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30th April 2021


Judo Bank brings back trust into Australia’s SME businesses

Enlisting Goldman Sachs for an IPO headed to finish in November, with a target valuation of $1.5 billion, Judo Bank has established itself to be one of the leading companies in the financial space of small to medium-sized enterprises (SME) credit lending.


Founded in 2016, by former NAB bankers David Hornery and Joseph Healy, both individuals recognised that the Australian SME segment remains as the largest segment for revenue, profit, and growth. According to Judo Bank, within the 12 tumultuous months, one in four SME businesses were unable to secure enough funding during the pandemic, even with government support available. Highlighting the ongoing gaps in lending, relationship quality that the SME businesses face from the major banks in Australia, Judo Bank seeks to offer a solution. 


According to Chris Bayliss, CFO of Judo Bank, all the big banks have become industrialised, therefore all unique facets of individual SMEs are lost as only digital strategies are used to approve loans. Therefore the whole SME sector is suffering as big banks are shrinking their size of their business model since COVID hit, while Judo’s loan books are doubling. Through a more personalised and traditional relationship-based banking, Bayliss underlines, “We’ve been growing at an exponential rate and we’re lending $200 million to Australian SMEs a month.”


Starting from $250,000 loans, Judo is able to offer 3 types of products which include the normal business loan where it has flexible repayment frequencies, a line of credit with no scheduled repayments but with variable rates, and equipment loans, which allows for easy tax benefits. What differentiates Judo from the rest of the banks is it is designed and built for SMEs to be able to receive funding, with an understanding that cash flows are meant to be incremental. 


In the wake of RBA rate cuts in 2020, Judo has also been recognised to have one of the highest rates for term deposits with 1.6% for over a 5-year term, where if the principal rolls over to the next term, savers are also awarded an extra 0.1% loyalty bonus. “Term deposit rates have been in free fall for years now, so it’s great to see a new bank come into the market promising to offer some of the best rates around,” said Mozo Banking Expert, Peter Marshall.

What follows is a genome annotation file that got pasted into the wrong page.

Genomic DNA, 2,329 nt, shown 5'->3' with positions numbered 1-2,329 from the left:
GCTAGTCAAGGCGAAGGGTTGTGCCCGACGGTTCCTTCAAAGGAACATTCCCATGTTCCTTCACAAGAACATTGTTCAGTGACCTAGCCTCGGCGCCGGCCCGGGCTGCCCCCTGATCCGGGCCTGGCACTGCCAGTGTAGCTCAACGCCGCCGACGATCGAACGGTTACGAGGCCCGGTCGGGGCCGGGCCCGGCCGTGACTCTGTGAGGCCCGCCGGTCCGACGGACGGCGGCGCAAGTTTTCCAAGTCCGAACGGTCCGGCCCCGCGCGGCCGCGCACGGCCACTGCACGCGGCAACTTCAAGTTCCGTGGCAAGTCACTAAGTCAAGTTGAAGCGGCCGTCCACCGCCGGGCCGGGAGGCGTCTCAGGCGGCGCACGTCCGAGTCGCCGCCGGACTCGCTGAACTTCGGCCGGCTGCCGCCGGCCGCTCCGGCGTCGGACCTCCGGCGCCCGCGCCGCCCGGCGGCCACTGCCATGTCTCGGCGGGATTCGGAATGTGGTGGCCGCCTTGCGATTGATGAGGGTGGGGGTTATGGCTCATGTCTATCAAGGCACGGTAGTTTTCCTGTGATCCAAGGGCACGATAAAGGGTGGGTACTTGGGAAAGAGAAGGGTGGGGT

However, with uncertainty built into the market of the neo-banking sector in Australia, and neobank Xinja declaring its exit, the challenger bank has revealed that the latest cash injection of $284 million by investors such as UniSuper, Magnetar Capital, and Moore Strategic Ventures shows that there are still investors who are confident in their business model. 




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Marqeta to make Melbourne its Asia Pacific headquarters

Marqeta is a multibillion-dollar card issuing fintech, enabling companies to issue credit and debit cards to employees. But not just any ordinary card, the company enables companies to customise their card programs for a specific outcome or experience, they call it modern card issuing.


Marqeta has already captured a range of clients in Australia, mainly within the buy now, pay later space, and on-demand food. Some notable companies that have built payment experiences on Marqeta’s platform include Zip, Afterpay, Klarna, DoorDash, Uber and Visa.

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An example of how DoorDash uses Marqeta is for drivers to make in-store payments. When a driver pays for any customer orders at restaurants, Marqeta’s technology allows the consumer to automatically get a message to say that their food is on its way. On top of that, Marqeta also helps DoorDash prevent fraud with Just-In-Time Funding, ensuring transactions only get approved and funded if the order and amount are accurate. This doubles up as a control to ensure Dashers are purchasing and delivering the correct order to the consumer.


Another awesome feature for Marqeta is the speed of card issuance. Last year multinational investment bank JPMorgan Chase also enlisted Marqeta’s help to enable it to issue credit cards, which automatically could be used via a customer’s digital wallet such as Apple Pay or Samsung Pay, rather than having to wait for the physical card to arrive in the mail first. 


Marqeta has currently achieved unicorn status - a private company with a valuation of $US1billion or more. In May of 2020, Marqeta closed a $US150 million ($193 million) funding round from a single investor, reported by US press to be Capital Group, at a $US4.3 billion valuation. Now, Marqeta is expected to IPO this year with a market capitalisation of more than $US10 billion. We are definitely excited to watch this space of creative problem solving with the continued advancements in modern card issuing.



The views expressed within this article are those of the authors and do not represent the views of the Finance Student's Association. All images and references in this article are for fair and educational purposes only. The content in this article is not intended as legal, financial or investment advice and should not be construed or relied on as such.

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